For the first time to our knowledge, we conducted a detailed analysis of EMD by TOE, diverse blood pressure parameters and valvular function after multiple trauma in pigs. Our analysis of heart rate and blood pressure revealed a reduction of blood pressure while heart rate was increased reactively during haemorrhagic shock period. The shock index (SI), which was calculated as SI = HR/systolic blood pressure, is often described in literature as a valid predictor for mortality, as a useful tool for management of triage of patients with multiple trauma. Furthermore, SI has been described to correlate with the length of intensive care unit (ICU) stay, the days of invasive ventilation, the need for transfusion and the development of septic complications in humans23,24,25,26. Our results presented in Fig. 1 were in accordance with these manifold investigations of blood pressure and heart rate after trauma with a haemorrhagic component. Hence, our parameters seem valid criteria to evaluate the invasiveness of our multiple trauma model.

Systemic analysis of cardiac damage markers revealed an increase of HFABP which is known to be a very early marker for cardiac damage after myocardial infarction and after trauma10. Especially, in the combination with ECHO measurements, the systemic increase of cardiac damage markers such as HFABP demonstrates EMD after trauma.

The present results are based on a broad analysis of cardiac functional impairment after trauma. One important consequence of cardiac injury, especially in case of direct mechanical impact on the chest, is the impairment of heart valves. The literature describes that traumatic rupture of the chordae tendineae leads to acute severe mitral regurgitation, in case of motor vehicle accidents27. Furthermore, different case reports described trauma associated with severe tricuspid regurgitation28,29. However, published case reports of traumatic valvular damage vary widely on observed symptoms: patients are described to be asymptomatic for years or become hemodynamic instable directly after trauma. Most of the reported patients developed symptoms within the first 7 days30,31. Valvular lesions resulted from high-energetic direct trauma on the chest such as car accidents or falls from great heights. The most likely mechanism is the sudden deceleration or compression of the blood column in the heart during the vulnerable phase of the cardiac cycle30. Pre-existing valvular diseases are associated with an increased risk of developing a valvular disorders after blunt chest trauma and penetrating thoracic trauma32,33,34,35. The most susceptible valves seem to be the atrioventricular ones20,36. Frequently in case of traumatic valvular dysfunction, there is a minimal initial valvular regurgitation, that might progress gradually, until cardiovascular surgery is necessary1,37. In contrast to atrioventricular valves, aortic valve regurgitation results from sudden increase in intrathoracic pressure against the closed valve and is associated in multiple trauma patients with a sternum or multiple rib fractures20,38,39. In contrast to the literature, in the present model of multiple trauma there was no evidence of any aortic valve participation. Traumatic valvular lesions and their consequences might be currently underestimated due to a wide variation of symptoms and the considerable diagnostic effort. In the present study, we observed mitral valve insufficiency in the pigs 6 h after multiple trauma and conventional reaming (Fig. 4A). Mitral valve injury typically manifested as pulmonary edema and hypotension40. Furthermore, we reported a high incidence of trauma-induced tricuspid impairment in Fig. 4B.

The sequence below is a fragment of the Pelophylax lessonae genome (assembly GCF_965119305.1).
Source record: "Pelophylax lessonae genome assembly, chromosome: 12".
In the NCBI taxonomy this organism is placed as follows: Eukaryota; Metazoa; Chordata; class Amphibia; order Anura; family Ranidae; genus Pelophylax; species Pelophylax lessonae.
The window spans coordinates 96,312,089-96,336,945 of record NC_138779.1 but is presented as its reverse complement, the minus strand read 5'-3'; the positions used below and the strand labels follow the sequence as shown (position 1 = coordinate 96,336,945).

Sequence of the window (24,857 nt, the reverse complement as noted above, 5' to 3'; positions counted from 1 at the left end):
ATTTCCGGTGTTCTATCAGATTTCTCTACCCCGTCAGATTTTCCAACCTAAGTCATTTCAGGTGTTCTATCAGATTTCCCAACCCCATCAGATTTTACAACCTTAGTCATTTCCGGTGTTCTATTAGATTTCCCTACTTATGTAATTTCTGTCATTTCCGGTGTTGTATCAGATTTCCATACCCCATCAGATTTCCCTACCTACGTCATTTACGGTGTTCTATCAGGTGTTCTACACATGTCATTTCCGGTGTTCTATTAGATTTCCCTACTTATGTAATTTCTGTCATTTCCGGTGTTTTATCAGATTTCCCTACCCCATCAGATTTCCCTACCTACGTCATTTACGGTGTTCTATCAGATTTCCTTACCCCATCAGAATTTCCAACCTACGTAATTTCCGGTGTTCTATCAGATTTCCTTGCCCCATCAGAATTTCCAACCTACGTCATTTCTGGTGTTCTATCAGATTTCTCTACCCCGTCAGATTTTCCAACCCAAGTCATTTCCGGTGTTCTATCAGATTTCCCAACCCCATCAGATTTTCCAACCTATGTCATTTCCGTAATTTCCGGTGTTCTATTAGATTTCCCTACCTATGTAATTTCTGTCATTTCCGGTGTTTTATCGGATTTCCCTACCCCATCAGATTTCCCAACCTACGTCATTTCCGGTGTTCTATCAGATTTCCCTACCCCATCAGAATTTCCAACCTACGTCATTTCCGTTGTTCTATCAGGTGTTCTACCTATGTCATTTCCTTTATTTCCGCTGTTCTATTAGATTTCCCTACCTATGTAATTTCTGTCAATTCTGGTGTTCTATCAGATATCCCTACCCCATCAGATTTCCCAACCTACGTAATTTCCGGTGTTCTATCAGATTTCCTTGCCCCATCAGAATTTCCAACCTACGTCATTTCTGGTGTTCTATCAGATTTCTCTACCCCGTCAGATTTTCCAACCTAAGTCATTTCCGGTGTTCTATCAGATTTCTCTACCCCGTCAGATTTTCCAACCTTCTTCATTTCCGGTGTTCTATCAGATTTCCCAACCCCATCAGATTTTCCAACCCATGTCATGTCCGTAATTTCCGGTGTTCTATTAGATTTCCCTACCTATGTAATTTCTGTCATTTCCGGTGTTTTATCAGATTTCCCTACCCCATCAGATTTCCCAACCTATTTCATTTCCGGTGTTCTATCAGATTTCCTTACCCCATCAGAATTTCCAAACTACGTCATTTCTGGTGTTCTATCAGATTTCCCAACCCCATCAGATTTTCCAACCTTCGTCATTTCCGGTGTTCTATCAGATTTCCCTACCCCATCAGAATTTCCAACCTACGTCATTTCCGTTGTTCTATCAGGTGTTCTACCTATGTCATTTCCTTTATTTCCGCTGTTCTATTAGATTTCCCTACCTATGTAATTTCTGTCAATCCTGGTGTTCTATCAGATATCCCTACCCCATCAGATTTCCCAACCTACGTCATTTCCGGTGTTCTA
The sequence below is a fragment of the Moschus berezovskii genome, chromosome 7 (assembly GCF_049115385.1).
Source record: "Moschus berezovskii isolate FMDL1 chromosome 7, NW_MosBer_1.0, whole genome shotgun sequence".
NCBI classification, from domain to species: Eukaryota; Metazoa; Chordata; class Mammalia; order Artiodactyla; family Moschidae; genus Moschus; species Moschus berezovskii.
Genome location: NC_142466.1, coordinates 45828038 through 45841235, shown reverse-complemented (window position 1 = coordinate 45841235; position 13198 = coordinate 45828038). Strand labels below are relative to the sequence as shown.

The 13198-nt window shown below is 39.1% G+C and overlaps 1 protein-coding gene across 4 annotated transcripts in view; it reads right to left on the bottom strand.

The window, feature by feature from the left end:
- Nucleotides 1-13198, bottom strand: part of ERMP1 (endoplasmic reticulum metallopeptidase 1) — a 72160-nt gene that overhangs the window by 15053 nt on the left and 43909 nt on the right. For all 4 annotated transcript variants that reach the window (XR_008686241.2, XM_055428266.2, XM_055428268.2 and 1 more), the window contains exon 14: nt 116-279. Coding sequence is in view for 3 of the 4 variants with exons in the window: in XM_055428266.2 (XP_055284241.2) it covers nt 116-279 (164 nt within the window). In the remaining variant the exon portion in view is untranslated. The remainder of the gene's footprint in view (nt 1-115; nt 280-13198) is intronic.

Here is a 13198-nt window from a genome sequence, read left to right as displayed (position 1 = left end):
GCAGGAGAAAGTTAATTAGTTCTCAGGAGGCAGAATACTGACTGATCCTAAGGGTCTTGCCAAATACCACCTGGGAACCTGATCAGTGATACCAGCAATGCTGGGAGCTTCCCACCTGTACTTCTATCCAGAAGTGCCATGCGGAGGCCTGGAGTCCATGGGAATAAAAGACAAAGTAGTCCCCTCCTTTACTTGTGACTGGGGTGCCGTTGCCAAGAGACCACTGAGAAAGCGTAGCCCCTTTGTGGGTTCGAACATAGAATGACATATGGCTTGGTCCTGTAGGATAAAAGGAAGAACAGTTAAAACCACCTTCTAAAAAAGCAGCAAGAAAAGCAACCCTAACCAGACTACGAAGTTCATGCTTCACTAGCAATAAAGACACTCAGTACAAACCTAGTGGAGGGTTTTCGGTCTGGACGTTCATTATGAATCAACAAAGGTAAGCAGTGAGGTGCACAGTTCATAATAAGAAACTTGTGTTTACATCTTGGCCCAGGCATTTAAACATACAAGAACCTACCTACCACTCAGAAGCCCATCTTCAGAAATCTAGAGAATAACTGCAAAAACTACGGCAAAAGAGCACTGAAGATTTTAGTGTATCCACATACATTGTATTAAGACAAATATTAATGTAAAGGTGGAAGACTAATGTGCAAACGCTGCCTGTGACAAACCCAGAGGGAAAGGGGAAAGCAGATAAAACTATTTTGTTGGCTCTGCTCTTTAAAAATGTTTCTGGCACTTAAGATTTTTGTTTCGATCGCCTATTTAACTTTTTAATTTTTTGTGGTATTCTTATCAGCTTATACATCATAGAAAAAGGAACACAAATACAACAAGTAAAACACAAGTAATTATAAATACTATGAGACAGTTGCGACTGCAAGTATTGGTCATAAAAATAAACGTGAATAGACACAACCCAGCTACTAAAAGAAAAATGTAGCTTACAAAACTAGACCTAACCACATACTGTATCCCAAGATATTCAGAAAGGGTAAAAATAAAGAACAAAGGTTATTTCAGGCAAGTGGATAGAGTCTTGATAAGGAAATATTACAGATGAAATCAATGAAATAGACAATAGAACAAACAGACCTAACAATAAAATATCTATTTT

Tricuspid valve regurgitation was described as the most common cardiac complication after blunt chest trauma41, with a rising incidence in the last decade, caused by improved diagnostic tools42. The common lesion is a subvalvular rupture of the anterior papillary muscle43. Causes of delayed tricuspid regurgitation are papillary muscle contusion (with hemorrhage), inflammation or necrosis44. Therefore, in future studies of chest trauma-related cardiac injuries papillary muscle biopsies should be taken into consideration.